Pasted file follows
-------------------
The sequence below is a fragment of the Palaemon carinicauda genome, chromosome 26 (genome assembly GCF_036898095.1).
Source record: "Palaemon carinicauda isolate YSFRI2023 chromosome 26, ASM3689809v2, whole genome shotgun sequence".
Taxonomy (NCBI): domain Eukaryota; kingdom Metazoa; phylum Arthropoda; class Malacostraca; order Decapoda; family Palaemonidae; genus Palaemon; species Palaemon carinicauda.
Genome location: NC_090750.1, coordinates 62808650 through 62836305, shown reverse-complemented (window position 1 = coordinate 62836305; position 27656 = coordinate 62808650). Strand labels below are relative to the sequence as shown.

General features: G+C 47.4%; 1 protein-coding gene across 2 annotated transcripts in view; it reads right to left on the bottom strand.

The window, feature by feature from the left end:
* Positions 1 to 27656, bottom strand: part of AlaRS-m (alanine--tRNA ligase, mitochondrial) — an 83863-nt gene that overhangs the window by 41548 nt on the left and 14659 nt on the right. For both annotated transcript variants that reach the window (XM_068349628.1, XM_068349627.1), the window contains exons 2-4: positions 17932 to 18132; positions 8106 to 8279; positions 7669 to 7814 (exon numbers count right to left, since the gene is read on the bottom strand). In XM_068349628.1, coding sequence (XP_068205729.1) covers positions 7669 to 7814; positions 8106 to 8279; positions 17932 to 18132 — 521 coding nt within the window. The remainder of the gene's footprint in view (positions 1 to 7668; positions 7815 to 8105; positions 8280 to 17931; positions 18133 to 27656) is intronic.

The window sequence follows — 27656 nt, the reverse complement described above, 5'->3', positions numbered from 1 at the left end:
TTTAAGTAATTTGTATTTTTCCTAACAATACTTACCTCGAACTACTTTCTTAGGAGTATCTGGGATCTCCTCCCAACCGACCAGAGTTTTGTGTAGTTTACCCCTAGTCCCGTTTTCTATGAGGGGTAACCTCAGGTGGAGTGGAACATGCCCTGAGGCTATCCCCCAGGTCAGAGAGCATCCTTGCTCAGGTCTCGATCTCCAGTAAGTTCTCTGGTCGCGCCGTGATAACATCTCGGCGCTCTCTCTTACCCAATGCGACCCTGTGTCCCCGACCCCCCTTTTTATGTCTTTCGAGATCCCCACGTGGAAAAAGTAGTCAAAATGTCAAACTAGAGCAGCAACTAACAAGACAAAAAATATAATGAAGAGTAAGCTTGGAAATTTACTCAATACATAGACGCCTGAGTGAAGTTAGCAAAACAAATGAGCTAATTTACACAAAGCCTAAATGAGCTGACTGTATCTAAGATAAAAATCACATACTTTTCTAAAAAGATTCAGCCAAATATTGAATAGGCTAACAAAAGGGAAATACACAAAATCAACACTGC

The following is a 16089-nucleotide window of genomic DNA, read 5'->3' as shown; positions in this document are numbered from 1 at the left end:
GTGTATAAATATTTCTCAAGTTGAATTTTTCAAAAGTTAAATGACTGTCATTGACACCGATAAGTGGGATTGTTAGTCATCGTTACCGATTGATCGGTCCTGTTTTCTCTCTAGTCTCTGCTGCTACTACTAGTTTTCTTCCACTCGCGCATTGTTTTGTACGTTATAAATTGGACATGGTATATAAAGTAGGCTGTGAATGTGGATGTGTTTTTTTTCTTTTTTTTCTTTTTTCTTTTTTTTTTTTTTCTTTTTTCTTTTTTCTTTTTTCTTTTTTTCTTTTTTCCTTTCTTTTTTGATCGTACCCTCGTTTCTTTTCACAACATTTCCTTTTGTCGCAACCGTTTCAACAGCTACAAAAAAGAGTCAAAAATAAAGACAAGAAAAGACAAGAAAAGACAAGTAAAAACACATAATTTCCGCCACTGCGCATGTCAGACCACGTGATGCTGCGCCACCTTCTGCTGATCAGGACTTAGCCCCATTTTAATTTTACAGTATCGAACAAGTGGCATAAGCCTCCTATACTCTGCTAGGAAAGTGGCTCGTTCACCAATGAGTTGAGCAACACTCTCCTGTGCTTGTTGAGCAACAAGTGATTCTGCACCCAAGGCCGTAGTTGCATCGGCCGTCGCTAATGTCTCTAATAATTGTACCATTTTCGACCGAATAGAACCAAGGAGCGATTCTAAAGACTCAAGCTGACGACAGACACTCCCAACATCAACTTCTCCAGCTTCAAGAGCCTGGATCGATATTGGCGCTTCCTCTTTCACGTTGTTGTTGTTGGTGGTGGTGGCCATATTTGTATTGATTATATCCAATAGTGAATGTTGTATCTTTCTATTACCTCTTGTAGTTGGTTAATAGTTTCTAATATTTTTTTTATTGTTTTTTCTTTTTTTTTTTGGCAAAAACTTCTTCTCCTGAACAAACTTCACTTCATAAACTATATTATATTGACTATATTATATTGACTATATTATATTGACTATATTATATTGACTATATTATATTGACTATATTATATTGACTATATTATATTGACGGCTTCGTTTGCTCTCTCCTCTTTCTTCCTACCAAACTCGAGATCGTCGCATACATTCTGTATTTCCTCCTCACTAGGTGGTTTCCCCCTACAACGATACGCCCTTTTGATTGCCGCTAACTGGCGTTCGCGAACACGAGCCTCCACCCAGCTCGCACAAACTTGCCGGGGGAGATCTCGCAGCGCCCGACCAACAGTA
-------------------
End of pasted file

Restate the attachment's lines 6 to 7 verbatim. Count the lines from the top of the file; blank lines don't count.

The window, feature by feature from the left end:
* Positions 1 to 27656, bottom strand: part of AlaRS-m (alanine--tRNA ligase, mitochondrial) — an 83863-nt gene that overhangs the window by 41548 nt on the left and 14659 nt on the right. For both annotated transcript variants that reach the window (XM_068349628.1, XM_068349627.1), the window contains exons 2-4: positions 17932 to 18132; positions 8106 to 8279; positions 7669 to 7814 (exon numbers count right to left, since the gene is read on the bottom strand). In XM_068349628.1, coding sequence (XP_068205729.1) covers positions 7669 to 7814; positions 8106 to 8279; positions 17932 to 18132 — 521 coding nt within the window. The remainder of the gene's footprint in view (positions 1 to 7668; positions 7815 to 8105; positions 8280 to 17931; positions 18133 to 27656) is intronic.